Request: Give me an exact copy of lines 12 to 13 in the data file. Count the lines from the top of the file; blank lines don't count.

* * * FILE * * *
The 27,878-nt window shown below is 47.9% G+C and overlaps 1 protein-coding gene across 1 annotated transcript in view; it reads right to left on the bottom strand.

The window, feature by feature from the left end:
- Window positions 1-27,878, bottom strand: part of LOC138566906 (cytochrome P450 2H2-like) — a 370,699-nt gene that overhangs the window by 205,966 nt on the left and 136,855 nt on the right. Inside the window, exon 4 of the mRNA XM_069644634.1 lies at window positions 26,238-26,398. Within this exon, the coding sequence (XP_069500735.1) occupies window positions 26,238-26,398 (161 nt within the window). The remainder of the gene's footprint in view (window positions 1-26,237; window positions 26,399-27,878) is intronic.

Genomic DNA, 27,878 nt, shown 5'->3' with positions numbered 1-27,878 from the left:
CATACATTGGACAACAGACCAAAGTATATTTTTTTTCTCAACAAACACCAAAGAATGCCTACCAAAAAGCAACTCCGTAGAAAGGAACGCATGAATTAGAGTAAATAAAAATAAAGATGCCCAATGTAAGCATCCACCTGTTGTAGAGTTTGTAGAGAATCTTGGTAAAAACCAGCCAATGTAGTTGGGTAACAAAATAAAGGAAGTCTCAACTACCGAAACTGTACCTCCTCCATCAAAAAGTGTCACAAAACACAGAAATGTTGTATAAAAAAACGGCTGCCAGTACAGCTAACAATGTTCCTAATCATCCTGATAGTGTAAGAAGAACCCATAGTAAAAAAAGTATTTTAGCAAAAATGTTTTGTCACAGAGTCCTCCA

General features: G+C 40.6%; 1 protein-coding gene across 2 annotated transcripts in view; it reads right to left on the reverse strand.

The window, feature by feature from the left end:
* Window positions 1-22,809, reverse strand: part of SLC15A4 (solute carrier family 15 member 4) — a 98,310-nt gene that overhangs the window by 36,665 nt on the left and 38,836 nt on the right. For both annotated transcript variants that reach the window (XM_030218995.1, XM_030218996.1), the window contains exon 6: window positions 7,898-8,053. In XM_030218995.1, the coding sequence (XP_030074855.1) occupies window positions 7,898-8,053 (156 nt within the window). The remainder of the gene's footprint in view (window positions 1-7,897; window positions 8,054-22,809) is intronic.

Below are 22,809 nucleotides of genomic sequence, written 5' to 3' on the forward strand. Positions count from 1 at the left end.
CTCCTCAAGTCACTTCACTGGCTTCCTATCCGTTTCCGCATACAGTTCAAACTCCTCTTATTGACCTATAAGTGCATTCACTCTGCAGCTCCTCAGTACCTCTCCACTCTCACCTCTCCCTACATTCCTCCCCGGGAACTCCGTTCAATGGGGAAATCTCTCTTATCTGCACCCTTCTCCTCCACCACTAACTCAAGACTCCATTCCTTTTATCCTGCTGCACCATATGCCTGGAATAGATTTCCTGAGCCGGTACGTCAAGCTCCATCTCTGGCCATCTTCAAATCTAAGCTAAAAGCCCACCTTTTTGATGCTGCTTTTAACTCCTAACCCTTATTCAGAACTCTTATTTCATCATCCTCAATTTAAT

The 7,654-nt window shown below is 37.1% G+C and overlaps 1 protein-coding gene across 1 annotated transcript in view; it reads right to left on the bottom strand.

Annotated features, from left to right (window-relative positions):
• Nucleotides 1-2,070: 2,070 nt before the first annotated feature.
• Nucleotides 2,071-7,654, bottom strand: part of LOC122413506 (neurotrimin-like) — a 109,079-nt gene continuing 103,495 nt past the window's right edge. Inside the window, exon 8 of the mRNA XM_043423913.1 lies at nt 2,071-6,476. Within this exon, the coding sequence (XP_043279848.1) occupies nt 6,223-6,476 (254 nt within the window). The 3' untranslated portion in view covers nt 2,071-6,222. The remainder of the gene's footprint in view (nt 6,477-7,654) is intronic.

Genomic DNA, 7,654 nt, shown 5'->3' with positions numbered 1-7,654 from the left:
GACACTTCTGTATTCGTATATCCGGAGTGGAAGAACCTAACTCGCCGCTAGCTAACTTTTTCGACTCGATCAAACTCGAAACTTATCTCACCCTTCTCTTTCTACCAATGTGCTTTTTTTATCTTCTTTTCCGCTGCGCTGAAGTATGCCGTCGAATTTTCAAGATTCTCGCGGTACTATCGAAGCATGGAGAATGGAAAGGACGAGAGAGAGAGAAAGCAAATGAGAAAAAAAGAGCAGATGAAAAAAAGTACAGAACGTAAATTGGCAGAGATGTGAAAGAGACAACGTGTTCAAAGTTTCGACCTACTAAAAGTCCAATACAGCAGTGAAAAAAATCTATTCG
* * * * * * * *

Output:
Annotated features, from left to right (window-relative positions):
• Nucleotides 1-2,070: 2,070 nt before the first annotated feature.